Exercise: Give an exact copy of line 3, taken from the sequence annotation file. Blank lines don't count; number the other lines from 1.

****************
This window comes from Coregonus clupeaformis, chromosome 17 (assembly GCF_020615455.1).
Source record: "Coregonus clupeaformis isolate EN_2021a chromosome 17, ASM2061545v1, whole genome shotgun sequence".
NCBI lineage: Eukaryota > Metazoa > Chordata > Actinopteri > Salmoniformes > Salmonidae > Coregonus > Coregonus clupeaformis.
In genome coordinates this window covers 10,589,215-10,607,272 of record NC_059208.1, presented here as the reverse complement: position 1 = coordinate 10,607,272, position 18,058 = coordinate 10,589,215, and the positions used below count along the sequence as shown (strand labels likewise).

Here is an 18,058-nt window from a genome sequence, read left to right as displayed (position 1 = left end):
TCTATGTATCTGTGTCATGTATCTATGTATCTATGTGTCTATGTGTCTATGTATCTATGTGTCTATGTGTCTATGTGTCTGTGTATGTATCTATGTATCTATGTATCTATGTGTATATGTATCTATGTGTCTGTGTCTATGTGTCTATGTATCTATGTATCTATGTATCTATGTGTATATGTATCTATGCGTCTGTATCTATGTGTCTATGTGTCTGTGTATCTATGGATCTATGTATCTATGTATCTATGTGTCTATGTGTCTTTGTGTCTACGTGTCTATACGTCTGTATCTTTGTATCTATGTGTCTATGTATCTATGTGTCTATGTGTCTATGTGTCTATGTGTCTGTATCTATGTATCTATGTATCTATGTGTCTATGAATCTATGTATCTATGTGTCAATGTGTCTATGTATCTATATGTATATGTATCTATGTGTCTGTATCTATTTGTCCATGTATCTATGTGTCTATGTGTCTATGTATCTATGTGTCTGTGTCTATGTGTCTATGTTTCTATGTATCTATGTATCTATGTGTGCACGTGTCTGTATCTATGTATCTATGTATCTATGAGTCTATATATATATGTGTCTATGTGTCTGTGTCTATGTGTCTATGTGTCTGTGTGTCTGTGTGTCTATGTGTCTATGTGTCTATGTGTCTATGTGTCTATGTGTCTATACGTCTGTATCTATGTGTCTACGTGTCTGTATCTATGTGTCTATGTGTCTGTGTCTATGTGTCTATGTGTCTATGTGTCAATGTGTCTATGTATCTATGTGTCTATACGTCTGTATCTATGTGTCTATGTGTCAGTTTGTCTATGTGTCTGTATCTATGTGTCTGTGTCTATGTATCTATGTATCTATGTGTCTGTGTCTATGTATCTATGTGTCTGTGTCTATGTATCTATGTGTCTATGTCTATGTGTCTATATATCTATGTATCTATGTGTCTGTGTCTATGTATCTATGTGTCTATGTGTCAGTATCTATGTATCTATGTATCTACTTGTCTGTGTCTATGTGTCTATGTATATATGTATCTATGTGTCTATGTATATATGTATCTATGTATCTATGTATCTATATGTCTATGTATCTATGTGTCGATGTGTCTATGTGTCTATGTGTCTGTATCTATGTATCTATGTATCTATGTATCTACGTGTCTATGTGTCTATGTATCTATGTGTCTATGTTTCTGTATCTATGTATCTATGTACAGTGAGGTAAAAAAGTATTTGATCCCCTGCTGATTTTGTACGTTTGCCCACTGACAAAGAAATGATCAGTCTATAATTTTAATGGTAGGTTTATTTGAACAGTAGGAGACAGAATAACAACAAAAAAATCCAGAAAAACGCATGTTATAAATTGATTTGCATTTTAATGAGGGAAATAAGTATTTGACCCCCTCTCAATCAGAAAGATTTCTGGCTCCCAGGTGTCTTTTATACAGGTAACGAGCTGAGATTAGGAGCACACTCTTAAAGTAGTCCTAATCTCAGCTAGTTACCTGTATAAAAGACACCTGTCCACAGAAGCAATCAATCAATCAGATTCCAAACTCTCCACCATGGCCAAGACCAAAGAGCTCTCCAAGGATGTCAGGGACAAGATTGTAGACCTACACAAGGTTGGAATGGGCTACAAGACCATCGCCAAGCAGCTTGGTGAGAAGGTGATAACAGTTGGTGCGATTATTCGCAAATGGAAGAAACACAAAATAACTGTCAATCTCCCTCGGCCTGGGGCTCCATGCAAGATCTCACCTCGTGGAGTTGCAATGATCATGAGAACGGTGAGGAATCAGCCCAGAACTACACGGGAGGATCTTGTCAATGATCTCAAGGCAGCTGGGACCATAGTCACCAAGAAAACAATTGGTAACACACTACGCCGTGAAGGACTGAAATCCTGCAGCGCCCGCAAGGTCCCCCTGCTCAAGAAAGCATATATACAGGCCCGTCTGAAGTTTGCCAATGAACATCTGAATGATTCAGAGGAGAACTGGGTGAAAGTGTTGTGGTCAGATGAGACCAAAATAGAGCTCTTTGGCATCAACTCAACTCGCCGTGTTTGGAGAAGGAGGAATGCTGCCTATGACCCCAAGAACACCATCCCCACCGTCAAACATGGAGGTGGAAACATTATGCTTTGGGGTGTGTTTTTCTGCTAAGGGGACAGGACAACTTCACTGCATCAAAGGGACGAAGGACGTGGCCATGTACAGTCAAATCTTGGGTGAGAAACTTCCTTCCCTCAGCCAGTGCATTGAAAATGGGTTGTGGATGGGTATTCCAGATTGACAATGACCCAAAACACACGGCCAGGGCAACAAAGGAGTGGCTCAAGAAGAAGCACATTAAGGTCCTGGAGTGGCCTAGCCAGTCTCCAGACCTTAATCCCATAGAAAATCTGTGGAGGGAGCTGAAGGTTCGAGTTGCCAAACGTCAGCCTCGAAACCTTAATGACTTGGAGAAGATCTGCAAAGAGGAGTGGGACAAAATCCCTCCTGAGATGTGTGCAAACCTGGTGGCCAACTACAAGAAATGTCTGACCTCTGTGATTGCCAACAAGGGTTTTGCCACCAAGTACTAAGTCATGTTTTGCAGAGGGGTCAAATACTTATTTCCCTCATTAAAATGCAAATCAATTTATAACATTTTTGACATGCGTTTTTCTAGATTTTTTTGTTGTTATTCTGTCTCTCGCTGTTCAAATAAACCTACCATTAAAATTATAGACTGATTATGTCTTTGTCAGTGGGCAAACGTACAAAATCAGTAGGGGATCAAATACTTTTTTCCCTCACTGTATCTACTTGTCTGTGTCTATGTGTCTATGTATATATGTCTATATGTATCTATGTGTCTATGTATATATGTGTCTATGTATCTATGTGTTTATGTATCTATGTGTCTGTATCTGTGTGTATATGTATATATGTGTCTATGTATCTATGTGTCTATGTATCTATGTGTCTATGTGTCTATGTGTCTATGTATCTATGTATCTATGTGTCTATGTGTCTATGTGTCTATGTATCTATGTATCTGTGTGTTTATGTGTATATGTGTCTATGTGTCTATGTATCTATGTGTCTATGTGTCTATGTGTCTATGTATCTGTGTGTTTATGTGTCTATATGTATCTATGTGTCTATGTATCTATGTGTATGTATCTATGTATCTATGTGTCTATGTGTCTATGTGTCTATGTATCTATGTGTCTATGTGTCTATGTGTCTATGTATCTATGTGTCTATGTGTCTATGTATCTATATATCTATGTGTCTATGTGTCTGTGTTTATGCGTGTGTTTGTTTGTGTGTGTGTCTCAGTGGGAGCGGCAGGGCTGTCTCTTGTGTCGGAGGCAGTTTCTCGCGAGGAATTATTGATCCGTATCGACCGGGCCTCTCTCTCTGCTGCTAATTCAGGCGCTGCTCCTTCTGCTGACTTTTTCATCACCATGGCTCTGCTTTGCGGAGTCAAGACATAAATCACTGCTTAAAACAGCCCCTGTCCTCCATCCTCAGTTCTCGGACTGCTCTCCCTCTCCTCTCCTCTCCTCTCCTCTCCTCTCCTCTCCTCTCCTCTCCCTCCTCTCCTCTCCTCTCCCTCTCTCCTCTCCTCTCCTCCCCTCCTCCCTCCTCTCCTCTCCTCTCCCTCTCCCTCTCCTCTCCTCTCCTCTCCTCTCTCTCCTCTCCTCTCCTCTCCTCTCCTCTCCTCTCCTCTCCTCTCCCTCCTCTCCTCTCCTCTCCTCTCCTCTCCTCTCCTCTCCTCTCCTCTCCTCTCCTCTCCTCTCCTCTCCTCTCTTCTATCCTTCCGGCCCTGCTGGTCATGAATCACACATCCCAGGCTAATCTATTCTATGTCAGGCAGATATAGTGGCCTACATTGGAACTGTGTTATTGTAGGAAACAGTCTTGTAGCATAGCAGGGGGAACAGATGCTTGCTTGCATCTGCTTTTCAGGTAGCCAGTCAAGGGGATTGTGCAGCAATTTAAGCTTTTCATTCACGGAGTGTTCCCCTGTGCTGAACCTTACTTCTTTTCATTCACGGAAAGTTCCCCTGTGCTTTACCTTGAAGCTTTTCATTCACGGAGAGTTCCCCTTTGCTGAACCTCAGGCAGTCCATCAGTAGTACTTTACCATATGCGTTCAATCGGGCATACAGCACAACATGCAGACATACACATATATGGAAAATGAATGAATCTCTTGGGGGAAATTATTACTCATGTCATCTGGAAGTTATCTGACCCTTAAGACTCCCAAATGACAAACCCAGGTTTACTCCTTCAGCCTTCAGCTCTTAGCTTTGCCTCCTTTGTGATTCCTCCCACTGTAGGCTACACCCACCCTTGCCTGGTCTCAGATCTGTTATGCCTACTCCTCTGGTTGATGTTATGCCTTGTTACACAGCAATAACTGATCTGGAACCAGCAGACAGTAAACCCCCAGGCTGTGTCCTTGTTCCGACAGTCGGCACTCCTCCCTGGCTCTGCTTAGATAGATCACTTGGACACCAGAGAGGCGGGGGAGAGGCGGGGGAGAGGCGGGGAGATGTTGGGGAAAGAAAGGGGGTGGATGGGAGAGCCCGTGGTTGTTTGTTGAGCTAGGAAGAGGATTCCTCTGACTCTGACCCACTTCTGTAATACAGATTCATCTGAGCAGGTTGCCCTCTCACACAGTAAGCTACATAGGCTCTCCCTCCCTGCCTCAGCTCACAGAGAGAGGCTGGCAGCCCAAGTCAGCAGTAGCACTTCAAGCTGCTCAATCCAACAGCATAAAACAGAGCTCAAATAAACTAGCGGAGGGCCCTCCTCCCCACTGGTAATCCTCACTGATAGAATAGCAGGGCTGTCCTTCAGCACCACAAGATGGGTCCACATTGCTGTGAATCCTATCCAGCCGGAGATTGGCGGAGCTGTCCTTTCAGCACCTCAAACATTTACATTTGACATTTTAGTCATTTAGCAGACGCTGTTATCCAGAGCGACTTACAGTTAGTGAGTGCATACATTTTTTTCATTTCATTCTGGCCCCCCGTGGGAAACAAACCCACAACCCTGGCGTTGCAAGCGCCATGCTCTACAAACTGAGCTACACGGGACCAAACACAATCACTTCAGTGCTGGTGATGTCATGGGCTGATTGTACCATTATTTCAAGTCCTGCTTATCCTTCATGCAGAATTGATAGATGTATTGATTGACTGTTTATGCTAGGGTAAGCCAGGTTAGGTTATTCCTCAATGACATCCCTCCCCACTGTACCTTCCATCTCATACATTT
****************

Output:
NCBI lineage: Eukaryota > Metazoa > Chordata > Actinopteri > Salmoniformes > Salmonidae > Coregonus > Coregonus clupeaformis.